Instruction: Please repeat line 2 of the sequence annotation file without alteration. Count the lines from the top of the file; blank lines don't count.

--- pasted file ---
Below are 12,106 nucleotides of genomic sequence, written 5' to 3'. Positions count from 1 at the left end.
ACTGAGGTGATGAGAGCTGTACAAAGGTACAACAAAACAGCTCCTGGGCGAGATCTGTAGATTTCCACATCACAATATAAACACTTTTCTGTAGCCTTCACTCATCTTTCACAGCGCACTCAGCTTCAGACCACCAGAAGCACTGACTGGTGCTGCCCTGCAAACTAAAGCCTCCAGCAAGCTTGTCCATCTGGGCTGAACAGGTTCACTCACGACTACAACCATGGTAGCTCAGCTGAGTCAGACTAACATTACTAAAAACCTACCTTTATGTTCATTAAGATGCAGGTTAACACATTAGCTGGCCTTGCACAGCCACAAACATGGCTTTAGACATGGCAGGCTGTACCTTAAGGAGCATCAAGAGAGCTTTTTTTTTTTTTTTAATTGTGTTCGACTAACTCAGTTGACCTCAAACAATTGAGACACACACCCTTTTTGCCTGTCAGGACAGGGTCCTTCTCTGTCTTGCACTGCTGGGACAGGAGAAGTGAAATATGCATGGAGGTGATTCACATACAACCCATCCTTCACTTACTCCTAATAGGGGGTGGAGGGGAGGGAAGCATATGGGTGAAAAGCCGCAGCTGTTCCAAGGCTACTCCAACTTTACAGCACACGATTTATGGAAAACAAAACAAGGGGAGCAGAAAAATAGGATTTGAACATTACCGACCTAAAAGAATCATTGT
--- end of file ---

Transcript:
ACTGAGGTGATGAGAGCTGTACAAAGGTACAACAAAACAGCTCCTGGGCGAGATCTGTAGATTTCCACATCACAATATAAACACTTTTCTGTAGCCTTCACTCATCTTTCACAGCGCACTCAGCTTCAGACCACCAGAAGCACTGACTGGTGCTGCCCTGCAAACTAAAGCCTCCAGCAAGCTTGTCCATCTGGGCTGAACAGGTTCACTCACGACTACAACCATGGTAGCTCAGCTGAGTCAGACTAACATTACTAAAAACCTACCTTTATGTTCATTAAGATGCAGGTTAACACATTAGCTGGCCTTGCACAGCCACAAACATGGCTTTAGACATGGCAGGCTGTACCTTAAGGAGCATCAAGAGAGCTTTTTTTTTTTTTTTAATTGTGTTCGACTAACTCAGTTGACCTCAAACAATTGAGACACACACCCTTTTTGCCTGTCAGGACAGGGTCCTTCTCTGTCTTGCACTGCTGGGACAGGAGAAGTGAAATATGCATGGAGGTGATTCACATACAACCCATCCTTCACTTACTCCTAATAGGGGGTGGAGGGGAGGGAAGCATATGGGTGAAAAGCCGCAGCTGTTCCAAGGCTACTCCAACTTTACAGCACACGATTTATGGAAAACAAAACAAGGGGAGCAGAAAAATAGGATTTGAACATTACCGACCTAAAAGAATCATTGT